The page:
IN CONTRAST TO THE CAF AWARDS ceremonies held over the previous three years--in Lome, Lagos and Accra, when the controversial or rather, inexplicable choice of winners did tremendous damage to the brand's credibility, the African football fraternity was, fortunately, in near unanimous agreement over the crowning of Samuel Eto'o as the continent's top player of 2010.
The Cameroonian striker may have had a poor international year with the national team, the Indomitable Lions, but his impeccable European club performance with the Italian Serie A side, Internazionale (or Inter, for short) put him head and shoulders above his continental peers.
Winning the Italian championship (the Scudetto), the Coppa Italia, the UEFA Champions League, as well as the FIFA Club World Cup, all in one season with Inter, made it impossible for Ghana's Asamoah Cyan and Ivorian Didier Drogba, the runners-up, to effectively compete with Eto'o.
Having won the African Best Player of the Year award in 2003, 2004 and 2005, Eto'o has now surpassed the incredible achievements of Ghana's Abedi Pele Ayew and Liberia's George Weah, both three-time winners.
"It is a pleasure to be a winner again, to take it for the fourth time against such top opposition," Eto'o said during the post-awards press conference. "These honours are not something that you seek out but when they come, they give great pleasure. And they motivate too."
As outstanding as Eto'o's current achievement is, there is little doubt that the 29-year-old ought to have achieved this feat at the penultimate awards ceremony in Accra, where he controversially lost out to Didiet Drogba. Winning every Spanish and European club laurel with his old club Barcelona in the 2008 season, Eto'o ought to have won his fourth "Best Player" title in Ghana, which would have made his crowning in Cairo even more remarkable.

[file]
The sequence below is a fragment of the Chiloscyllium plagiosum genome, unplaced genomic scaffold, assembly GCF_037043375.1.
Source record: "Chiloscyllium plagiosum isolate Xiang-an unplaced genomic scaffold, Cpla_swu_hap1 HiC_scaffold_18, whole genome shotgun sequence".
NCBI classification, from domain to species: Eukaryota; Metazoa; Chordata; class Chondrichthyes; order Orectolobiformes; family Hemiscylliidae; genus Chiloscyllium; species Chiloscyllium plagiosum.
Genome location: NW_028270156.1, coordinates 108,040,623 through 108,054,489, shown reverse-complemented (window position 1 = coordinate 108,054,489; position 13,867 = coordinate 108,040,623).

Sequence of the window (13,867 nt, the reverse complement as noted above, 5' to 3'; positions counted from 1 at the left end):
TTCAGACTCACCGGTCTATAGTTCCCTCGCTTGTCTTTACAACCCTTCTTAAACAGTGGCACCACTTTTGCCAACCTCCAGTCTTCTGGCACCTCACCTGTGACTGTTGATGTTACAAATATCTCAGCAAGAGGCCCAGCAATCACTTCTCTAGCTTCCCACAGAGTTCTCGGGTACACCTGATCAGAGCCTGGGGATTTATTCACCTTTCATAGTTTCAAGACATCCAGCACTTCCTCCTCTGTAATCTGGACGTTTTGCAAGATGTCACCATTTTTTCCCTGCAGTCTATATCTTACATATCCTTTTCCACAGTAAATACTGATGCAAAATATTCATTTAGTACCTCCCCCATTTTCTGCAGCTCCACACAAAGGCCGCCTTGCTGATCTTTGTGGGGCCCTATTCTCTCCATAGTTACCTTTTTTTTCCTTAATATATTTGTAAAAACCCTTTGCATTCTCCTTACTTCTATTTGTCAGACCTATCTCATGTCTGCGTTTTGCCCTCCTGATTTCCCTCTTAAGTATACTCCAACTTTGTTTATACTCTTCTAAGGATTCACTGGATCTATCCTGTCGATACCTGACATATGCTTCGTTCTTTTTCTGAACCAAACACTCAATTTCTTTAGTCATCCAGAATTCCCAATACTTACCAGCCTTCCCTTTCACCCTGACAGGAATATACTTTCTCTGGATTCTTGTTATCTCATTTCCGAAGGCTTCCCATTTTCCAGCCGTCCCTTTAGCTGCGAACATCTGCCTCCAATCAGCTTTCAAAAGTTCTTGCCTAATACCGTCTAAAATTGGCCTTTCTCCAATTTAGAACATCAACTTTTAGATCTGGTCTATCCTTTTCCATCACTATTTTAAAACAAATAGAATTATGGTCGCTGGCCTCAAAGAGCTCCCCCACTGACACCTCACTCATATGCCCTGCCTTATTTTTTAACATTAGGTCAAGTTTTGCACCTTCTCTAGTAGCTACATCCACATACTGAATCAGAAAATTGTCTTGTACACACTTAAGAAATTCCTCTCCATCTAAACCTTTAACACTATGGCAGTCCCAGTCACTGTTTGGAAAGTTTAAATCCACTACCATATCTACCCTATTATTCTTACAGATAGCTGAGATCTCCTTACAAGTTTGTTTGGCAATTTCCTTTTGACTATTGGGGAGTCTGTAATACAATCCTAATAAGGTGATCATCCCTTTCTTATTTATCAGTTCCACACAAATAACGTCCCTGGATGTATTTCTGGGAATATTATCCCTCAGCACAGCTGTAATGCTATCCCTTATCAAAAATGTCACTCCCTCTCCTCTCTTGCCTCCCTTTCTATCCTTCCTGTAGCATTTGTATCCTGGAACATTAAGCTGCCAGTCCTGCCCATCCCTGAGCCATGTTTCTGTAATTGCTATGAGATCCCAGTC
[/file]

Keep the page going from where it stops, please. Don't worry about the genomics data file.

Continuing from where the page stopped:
Undisputedly the most decorated player in the history of the African game, one would think Eto'o, a two-time winner of the Africa Cup of Nations, in 2000 and 2002, would have few problems with describing himself as the continent's greatest player. But surprisingly, he is loathe to engage in self-adulation.
"I don't think winning the award four times gives me the right to say I'm the best," he says humbly. "There were greats in previous generations who had different challenges and situations to me. You can't really compare the times."
The Nkon-born Eto'o, who left Cameroon as a fragile youngster from the Kadji Sports Academy, to join the Spanish side Real Madrid as a 16-year-old in 1997, has had a tough ride to the top. Unable to earn a first-team shirt at Real throughout his contract with the club, he was farmed out to several teams including CD Leganes and Espanyol, before he got his major break with Real Mallorca in 2000.
Scoring 60 goals by the time he ended his career with Mallorca in 2004, Eto'o finally earned a reputation as a marksman ready to showcase his talent with a top-end Spanish club. Barcelona paid $30m for his sublime talent that year, but the transfer to the Nou Camp was not without controversy. Real Madrid, still owning transfer rights to Eto'o, was reluctant to sell him to their arch-rival. And as financially lucralona remains one of the biggest mistakes the board of Real Madrid and Fiorentino Perez, its then president, ever made.
Stung by Madrid's failure to acknowledge his talent, Eto'o compelled them to recognise his worth by scoring several goals against Madrid, some match-winning ones, whilst featuring for Mallorca and Barca.
After a distinguished career at Barcelona, in which he won three Spanish League titles, two UEFA Champions League trophies, as well as the Copa Del Ray (Spanish King's Cup) and the Super Copa, an unfortunate parting of the ways with Pep Guardiola, his former Barca team-mate who later became his coach, led to Eto'o's departure for Inter for the 2009 season. …